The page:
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6 mil poly vapour barrier between framing wall and earthbag wall?

 
Posts: 20
Location: Alberta, Canada
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So I built a building. It has concreted-in posts and framed walls with lots of cross-pieces. The roof is on and complete. I have changed my mind a dozen times on how to finish the building and now I want to do a perlite/clay filled earthbag wall. I did a small earthbag project with perlite and clay and I think it would work out well. I bought a ridiculous amount of perlite and want to use it, The earthbag wall would be completely non-structural and would require some additional roof overhang.
My question is: Do I put OSB sheathing on the walls before beginning the earthbag walls? Do I put OSB on and then 6 mil poly to protect the timber framing from the earthbags? Or is that just a recipe for disaster? Do I put the earthbags right up against my 2x4 framing and put the poly on the outside of the whole wall system or do I forget the vapour barrier and just make more roof overhang?
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Add earthbag wall for insulation
 
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Hey Meagan,
Location, climate, is the building a home, 2x6/8 (looks fatty), foundation under bottom plate or is it a joist? Do you already own the osb and bags? Perlite aggregate size? clay content and aggregate composition of your clay soil?
I ask because I'd be half tempted to just stretch and staple some netting on those studs and pour the perlite loose fill, hitting from the side to settle down the loose mineral fill. But only if the conditions are right. With a good couple layers of netting (I've done it with free field fencing outside of layers of free chicken netting holding in Scoria) embedded in a quality earthen plaster it's solid. No extending eaves, no osb, no vapor barrier, no mixing your insulative perlite with thermal mass clay. Separating the perlite and clay will be better thermally. And you are already framed. Bags are flexible form work. What I suggested is formwork that is already flat for plaster. Ferrocement-ish armature (not necessarily lath), earthen plaster, mineral insulation fill that won't rot, breathable walls. "Rapidobe"-thank member 'velacreations'.
If the situation allows and it makes sense. But I've done it and like it in similar situations compared to cinder bags (pumice, Scoria, etc.)
 
Meagan Poisson
Posts: 20
Location: Alberta, Canada
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Holy Crap that is a good idea!!
Location: Alberta Canada, Climate: Fridgid (It was -30C again this morning), I built it sturdy to be an underground shelter, before I remembered that I am just a girl with hand tools and covering it in dirt was beyond my means, Yes it is meant to be liveable. The posts are dug down and concreted in, a post every 4' the horizontal 2x8 you see in the picture is only added after the posts were complete. I have lots of OSB and 5000 poly bags but I don't NEED to use them now...one never knows what might want to build in the future The Perlite (600cu ft of it) kinda does need to be used because the huge poly bags it came in are disintegrating in the sun. The Perlite pieces are about 1/8th" round. The earthbags I mixed half and half reject sand and perlite (for another project) did compress a fair bit. I have a couple truck loads of reject sand that I could use and my soil is complete clay (I could make pots out of the stuff a foot under the surface.)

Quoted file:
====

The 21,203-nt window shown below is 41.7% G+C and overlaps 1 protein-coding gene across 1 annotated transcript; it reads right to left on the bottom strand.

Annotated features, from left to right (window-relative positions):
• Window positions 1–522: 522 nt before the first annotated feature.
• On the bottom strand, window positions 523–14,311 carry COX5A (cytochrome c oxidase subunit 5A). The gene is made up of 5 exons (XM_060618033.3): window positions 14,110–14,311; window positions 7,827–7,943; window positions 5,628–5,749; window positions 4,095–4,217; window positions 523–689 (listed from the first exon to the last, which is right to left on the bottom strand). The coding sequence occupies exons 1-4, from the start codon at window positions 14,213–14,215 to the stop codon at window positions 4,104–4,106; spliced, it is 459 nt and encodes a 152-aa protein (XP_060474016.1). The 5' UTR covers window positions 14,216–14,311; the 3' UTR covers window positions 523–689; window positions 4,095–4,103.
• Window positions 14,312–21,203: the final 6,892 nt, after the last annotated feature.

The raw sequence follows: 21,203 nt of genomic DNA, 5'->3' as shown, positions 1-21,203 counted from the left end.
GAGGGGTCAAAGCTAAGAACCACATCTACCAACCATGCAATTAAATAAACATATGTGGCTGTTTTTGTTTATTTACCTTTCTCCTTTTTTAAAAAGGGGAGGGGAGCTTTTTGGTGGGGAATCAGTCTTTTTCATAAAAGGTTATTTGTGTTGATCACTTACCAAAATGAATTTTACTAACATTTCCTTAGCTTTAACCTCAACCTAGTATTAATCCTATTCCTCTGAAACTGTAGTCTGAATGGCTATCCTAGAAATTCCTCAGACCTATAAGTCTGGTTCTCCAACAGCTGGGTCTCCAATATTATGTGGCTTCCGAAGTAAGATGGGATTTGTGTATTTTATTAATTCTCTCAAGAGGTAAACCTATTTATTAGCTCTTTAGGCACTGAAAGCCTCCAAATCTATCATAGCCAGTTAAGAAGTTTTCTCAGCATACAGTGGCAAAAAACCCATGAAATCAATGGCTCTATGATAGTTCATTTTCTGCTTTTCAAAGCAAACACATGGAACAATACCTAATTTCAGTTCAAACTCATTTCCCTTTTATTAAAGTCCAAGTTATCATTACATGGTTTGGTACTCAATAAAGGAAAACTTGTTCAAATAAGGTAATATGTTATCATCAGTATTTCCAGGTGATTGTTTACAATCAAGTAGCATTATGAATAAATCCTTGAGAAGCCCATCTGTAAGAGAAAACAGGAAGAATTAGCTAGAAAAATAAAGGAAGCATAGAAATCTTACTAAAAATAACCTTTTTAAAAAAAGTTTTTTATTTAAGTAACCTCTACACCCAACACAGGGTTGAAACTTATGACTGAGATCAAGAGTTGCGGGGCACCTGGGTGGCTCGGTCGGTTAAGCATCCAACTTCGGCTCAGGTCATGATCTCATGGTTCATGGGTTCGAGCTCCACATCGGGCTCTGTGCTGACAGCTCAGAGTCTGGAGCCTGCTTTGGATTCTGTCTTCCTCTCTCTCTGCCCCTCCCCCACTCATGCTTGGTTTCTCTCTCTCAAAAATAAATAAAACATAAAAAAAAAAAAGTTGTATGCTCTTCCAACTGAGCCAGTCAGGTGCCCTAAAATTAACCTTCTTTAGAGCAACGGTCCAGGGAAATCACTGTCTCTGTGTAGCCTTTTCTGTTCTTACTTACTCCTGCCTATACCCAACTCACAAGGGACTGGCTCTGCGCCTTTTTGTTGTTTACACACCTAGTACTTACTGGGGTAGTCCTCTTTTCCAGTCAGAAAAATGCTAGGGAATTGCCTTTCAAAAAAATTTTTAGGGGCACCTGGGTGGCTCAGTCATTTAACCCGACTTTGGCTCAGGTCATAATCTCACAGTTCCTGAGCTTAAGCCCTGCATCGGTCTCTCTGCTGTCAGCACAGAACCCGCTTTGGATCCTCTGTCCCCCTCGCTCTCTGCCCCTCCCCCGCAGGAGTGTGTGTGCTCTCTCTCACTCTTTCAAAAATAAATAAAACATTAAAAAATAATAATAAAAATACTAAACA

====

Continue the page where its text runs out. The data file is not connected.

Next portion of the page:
Now that I look at it, I am sad that at R2.7/in, even an 8" wall of perlite will only get me an R21 wall...however, I would get no more R's if it was mixed half and half with clay 16". And filling a mesh form would be infinitely faster than bagging it. plus the not having to dig up clay...
I repeat again...Great Idea!!
I will have to research/ponder it a bit more before I have questions about it...

OMG!! - I just checked out velacreations. I think I am going to have SO MUCH FUN with this rapidobe!!
 
Meagan Poisson
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Location: Alberta, Canada
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Please forgive me if I was supposed to start a new topic rather than adding to this one, but it's on the exact same idea. I am finally ready to complete my walls. Sometime in the interim, I did put some OSB board on the outside, covering the stud wall.
I know the OSB may not have been necessary but it is on there now. I want to build a very basic outside frame, with a layer of screen and some nice rigid poly mesh to hold it while I fill the inside with my loose perlite fill. I plan to use earthen plaster, either with lath or maybe the screen and mesh would be enough....
I relish all your comments, but my only actual question is: Should I smear a layer of wet clay on the outside of the OSB to "protect" it from possible moisture wicking up through my volume of perlite. I am starting with 4-6" of gravel, and a slightly sloping ground surface so I am not sure wicking will be an issue. I have read enough of your wonderful posts (especially yours, Terry) to rethink the vapour barrier issue and I'm not planning on sticking a layer of poly anywhere, Earthen plaster inside and earthen plaster with lime finish coat for the outside...I just wonder if maybe a thin clay layer...maybe a thin clay/lime layer would be advisable on the OSB?